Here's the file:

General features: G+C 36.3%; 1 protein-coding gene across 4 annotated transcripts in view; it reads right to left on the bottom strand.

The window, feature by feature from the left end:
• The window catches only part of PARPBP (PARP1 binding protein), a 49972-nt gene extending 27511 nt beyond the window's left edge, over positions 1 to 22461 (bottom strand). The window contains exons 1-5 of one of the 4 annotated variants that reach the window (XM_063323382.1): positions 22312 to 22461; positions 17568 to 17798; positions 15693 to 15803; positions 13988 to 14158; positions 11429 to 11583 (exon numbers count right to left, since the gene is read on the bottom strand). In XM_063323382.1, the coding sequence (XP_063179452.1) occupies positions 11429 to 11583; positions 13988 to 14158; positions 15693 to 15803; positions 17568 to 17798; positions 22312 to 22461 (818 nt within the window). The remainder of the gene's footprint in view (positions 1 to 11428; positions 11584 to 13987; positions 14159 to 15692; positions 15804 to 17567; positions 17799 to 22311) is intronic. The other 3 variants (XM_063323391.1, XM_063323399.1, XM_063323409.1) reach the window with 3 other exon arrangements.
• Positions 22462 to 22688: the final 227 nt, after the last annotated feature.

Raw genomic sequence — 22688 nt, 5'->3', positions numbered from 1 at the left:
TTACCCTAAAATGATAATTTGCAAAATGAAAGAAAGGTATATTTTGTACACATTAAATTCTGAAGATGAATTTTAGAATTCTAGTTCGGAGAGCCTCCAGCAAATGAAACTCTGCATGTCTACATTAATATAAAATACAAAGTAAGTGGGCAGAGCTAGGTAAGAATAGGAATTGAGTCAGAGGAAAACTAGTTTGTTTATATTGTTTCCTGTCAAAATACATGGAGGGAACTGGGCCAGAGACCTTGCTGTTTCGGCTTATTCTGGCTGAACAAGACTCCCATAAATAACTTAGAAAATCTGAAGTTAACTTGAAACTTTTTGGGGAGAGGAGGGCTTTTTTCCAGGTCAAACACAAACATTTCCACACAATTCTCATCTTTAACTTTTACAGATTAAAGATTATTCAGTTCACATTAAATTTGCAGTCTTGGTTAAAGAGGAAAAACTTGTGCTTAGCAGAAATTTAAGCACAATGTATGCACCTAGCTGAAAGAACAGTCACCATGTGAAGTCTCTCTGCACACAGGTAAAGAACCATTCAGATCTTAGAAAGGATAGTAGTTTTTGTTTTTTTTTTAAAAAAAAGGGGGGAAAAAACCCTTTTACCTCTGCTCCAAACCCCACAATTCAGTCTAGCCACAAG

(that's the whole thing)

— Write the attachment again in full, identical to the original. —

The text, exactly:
General features: G+C 36.3%; 1 protein-coding gene across 4 annotated transcripts in view; it reads right to left on the bottom strand.

The window, feature by feature from the left end:
• The window catches only part of PARPBP (PARP1 binding protein), a 49972-nt gene extending 27511 nt beyond the window's left edge, over positions 1 to 22461 (bottom strand). The window contains exons 1-5 of one of the 4 annotated variants that reach the window (XM_063323382.1): positions 22312 to 22461; positions 17568 to 17798; positions 15693 to 15803; positions 13988 to 14158; positions 11429 to 11583 (exon numbers count right to left, since the gene is read on the bottom strand). In XM_063323382.1, the coding sequence (XP_063179452.1) occupies positions 11429 to 11583; positions 13988 to 14158; positions 15693 to 15803; positions 17568 to 17798; positions 22312 to 22461 (818 nt within the window). The remainder of the gene's footprint in view (positions 1 to 11428; positions 11584 to 13987; positions 14159 to 15692; positions 15804 to 17567; positions 17799 to 22311) is intronic. The other 3 variants (XM_063323391.1, XM_063323399.1, XM_063323409.1) reach the window with 3 other exon arrangements.
• Positions 22462 to 22688: the final 227 nt, after the last annotated feature.

Raw genomic sequence — 22688 nt, 5'->3', positions numbered from 1 at the left:
TTACCCTAAAATGATAATTTGCAAAATGAAAGAAAGGTATATTTTGTACACATTAAATTCTGAAGATGAATTTTAGAATTCTAGTTCGGAGAGCCTCCAGCAAATGAAACTCTGCATGTCTACATTAATATAAAATACAAAGTAAGTGGGCAGAGCTAGGTAAGAATAGGAATTGAGTCAGAGGAAAACTAGTTTGTTTATATTGTTTCCTGTCAAAATACATGGAGGGAACTGGGCCAGAGACCTTGCTGTTTCGGCTTATTCTGGCTGAACAAGACTCCCATAAATAACTTAGAAAATCTGAAGTTAACTTGAAACTTTTTGGGGAGAGGAGGGCTTTTTTCCAGGTCAAACACAAACATTTCCACACAATTCTCATCTTTAACTTTTACAGATTAAAGATTATTCAGTTCACATTAAATTTGCAGTCTTGGTTAAAGAGGAAAAACTTGTGCTTAGCAGAAATTTAAGCACAATGTATGCACCTAGCTGAAAGAACAGTCACCATGTGAAGTCTCTCTGCACACAGGTAAAGAACCATTCAGATCTTAGAAAGGATAGTAGTTTTTGTTTTTTTTTTAAAAAAAAGGGGGGAAAAAACCCTTTTACCTCTGCTCCAAACCCCACAATTCAGTCTAGCCACAAG